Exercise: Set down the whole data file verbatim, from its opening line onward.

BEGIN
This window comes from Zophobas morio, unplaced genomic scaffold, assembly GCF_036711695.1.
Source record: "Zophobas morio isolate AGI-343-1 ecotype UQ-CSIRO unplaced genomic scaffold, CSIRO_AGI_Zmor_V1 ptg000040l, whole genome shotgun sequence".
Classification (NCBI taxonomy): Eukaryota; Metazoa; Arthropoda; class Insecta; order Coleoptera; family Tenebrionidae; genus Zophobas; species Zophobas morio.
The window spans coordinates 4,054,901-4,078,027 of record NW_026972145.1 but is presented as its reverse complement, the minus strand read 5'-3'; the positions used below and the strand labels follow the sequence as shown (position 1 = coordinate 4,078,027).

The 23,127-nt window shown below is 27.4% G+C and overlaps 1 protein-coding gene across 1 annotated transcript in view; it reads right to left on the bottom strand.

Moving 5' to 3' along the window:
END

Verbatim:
This window comes from Zophobas morio, unplaced genomic scaffold, assembly GCF_036711695.1.
Source record: "Zophobas morio isolate AGI-343-1 ecotype UQ-CSIRO unplaced genomic scaffold, CSIRO_AGI_Zmor_V1 ptg000040l, whole genome shotgun sequence".
Classification (NCBI taxonomy): Eukaryota; Metazoa; Arthropoda; class Insecta; order Coleoptera; family Tenebrionidae; genus Zophobas; species Zophobas morio.
The window spans coordinates 4,054,901-4,078,027 of record NW_026972145.1 but is presented as its reverse complement, the minus strand read 5'-3'; the positions used below and the strand labels follow the sequence as shown (position 1 = coordinate 4,078,027).

The 23,127-nt window shown below is 27.4% G+C and overlaps 1 protein-coding gene across 1 annotated transcript in view; it reads right to left on the bottom strand.

Moving 5' to 3' along the window: